Colombian Journalists Awarded Nieman Prize

Journalists covering drug trafficking in Colombia were honored at the Nieman Foundation yesterday for risking their lives to report the news.

Ann Marie Lipinski, a former Nieman Fellow and chair of the committee that awarded the 1990 Lyons Award for Conscience and Integrity in Journalism, said that the reporters deserved recognition because of their courage in the face of death threats and bombings.

"Many reporters were considered for the award," said Lipinski. "But what distinguished this group was the persistence and bravery shown in the face of narco-terrorism."

Fernando Cano, a current Nieman Fellow and editor in chief of El Espectador, Colombia's largest newspaper, accepted the award on behalf of the Colombian journalists.

Lipinski said the award was presented to Cano because of El Espectador's enduring history of opposition to the Colombian drug lords.

"They've really been at the fore-front of all this," said Lipinski. "They really broke the story that the drug lords weren't acting alone, that they were being helped by some members of the Colombian army."

Cano said that narco-terrorists have killed nine of El Espectador's reporters since 1984, one of whom was his father. Cano himself was forced into exile in 1989 because of threats against his life.

"El Espectador has by far been one of the major victims," said Luis A. Moreno, a current Nieman Fellow and director of "TV Hoy," a Bogota news program. "They were very, very brave from way back."

In all of Colombia, more than 40 journalists have been murdered by the drug lords in the last ten years, Cano said. "More than 30,000 people have been killed, the judicial system paralyzed, and the populace scared," he added.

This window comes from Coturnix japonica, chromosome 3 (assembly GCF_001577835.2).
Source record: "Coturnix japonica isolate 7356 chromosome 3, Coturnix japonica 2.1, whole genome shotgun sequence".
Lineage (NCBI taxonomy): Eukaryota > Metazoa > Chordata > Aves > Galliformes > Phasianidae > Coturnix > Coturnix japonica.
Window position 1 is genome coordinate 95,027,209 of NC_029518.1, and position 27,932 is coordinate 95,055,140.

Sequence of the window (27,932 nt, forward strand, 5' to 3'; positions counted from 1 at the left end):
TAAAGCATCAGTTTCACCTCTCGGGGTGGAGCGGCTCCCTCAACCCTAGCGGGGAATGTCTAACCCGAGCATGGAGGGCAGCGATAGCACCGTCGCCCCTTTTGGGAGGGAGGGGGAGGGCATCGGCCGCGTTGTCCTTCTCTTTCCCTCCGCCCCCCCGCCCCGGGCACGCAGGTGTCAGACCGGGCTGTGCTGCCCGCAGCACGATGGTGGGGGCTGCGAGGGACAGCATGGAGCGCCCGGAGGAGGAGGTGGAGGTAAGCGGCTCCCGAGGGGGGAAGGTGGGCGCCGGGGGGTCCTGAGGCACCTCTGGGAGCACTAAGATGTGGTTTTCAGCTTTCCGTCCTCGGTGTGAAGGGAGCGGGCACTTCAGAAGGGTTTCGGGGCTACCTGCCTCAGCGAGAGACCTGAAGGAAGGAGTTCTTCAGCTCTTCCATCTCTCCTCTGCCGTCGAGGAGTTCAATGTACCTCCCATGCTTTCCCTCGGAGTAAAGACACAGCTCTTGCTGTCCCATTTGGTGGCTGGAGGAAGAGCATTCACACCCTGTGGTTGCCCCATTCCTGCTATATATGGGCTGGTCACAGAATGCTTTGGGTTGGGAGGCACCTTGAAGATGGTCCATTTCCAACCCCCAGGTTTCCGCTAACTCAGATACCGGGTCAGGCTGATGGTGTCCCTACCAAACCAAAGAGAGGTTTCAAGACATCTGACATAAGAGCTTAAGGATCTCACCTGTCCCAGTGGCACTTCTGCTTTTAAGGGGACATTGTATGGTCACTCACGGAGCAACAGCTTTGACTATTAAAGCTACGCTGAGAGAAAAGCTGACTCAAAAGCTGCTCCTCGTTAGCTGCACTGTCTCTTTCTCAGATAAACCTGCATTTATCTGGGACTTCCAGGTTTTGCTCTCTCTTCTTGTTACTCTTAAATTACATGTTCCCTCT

In his acceptance speech, Cano praised the tough anti-drug policies of the new Colombian government of President Virgilio Barco. But he said the most hopeful development was the change in attitude by the "consumer countries" of the West.

Calmer Environment

"They have finally recognized that their response must go beyond just saying `No,'" Cano said.

And although the situation in Bogota remains dangerous for journalists, Moreno said that the environment had become more calm recently.

"Colombia in the last two months has kind of quieted down, because of the change in government," Moreno said. "The drug dealers have backed down for the time being."

This year's recipient of the Lyons award was unusual for being an entire class of journalists, rather than a single reporter, Lipinski said.

Last year the award was won by an independent Polish journalist and organizer of the underground press. Other past recipients include Zwelekhe Sisulu, editor of New Nation of South Africa, and CBS correspondent Edward R. Murrow.

Founded in 1938, the Nieman Foundation awards fellowships to domestic and foreign journalists for a year of study at Harvard.

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